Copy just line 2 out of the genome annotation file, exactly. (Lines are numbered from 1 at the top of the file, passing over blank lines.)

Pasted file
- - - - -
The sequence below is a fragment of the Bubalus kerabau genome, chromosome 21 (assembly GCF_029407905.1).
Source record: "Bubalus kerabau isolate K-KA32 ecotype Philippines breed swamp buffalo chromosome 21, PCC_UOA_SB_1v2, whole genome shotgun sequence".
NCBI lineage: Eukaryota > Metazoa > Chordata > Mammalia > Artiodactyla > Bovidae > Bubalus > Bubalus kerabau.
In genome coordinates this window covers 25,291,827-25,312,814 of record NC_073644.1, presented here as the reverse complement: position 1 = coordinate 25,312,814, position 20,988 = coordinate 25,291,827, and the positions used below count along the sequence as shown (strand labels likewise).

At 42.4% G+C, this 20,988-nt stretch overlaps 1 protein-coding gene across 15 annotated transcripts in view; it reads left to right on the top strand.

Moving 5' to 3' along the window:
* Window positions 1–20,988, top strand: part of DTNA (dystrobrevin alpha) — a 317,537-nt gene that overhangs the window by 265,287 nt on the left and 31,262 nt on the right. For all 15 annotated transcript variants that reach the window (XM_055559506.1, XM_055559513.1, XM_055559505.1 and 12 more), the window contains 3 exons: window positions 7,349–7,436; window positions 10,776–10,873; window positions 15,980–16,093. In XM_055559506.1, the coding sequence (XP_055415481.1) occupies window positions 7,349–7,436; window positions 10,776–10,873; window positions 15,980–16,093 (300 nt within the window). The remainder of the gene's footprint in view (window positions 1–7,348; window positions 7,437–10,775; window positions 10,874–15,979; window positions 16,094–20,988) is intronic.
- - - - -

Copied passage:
Source record: "Bubalus kerabau isolate K-KA32 ecotype Philippines breed swamp buffalo chromosome 21, PCC_UOA_SB_1v2, whole genome shotgun sequence".